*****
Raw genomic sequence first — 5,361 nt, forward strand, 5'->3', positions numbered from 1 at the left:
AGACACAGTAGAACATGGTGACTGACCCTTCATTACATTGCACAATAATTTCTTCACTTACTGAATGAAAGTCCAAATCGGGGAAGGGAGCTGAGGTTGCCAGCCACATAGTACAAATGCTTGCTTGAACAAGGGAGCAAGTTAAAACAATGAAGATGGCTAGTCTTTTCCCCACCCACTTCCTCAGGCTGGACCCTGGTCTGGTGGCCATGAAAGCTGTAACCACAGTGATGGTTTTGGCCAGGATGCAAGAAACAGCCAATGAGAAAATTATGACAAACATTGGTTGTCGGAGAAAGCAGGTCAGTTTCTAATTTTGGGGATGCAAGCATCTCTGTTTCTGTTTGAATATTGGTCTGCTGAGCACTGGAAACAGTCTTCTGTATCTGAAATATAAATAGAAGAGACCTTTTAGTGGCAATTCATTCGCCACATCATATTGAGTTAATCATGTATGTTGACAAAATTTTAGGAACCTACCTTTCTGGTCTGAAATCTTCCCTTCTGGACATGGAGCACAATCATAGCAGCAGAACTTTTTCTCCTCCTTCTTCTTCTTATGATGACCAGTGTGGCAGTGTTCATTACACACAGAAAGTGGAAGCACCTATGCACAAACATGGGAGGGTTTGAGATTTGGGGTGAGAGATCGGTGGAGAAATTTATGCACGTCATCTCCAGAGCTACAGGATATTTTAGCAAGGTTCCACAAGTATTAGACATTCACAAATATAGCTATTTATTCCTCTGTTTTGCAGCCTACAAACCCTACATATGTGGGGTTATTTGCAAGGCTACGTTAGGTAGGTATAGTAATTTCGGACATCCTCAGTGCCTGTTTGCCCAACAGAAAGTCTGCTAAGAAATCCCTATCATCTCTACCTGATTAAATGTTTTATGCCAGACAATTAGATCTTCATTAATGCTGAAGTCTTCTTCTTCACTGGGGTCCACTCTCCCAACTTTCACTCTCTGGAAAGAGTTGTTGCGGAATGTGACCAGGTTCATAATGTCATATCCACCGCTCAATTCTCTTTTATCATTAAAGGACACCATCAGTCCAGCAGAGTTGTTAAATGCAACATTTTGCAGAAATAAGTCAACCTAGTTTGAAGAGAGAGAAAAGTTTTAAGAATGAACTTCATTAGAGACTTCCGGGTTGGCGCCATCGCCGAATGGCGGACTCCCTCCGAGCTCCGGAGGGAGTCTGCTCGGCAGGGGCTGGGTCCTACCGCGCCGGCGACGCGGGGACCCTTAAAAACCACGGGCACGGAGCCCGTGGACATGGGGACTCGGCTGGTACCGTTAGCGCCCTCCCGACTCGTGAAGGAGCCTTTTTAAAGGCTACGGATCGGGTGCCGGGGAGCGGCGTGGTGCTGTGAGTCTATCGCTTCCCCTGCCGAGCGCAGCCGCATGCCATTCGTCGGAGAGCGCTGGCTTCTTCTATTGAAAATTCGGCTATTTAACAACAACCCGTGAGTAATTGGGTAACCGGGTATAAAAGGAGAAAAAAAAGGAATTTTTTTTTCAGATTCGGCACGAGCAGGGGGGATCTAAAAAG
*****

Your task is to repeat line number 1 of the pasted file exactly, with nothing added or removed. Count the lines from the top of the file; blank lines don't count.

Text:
Raw genomic sequence first — 5,361 nt, forward strand, 5'->3', positions numbered from 1 at the left: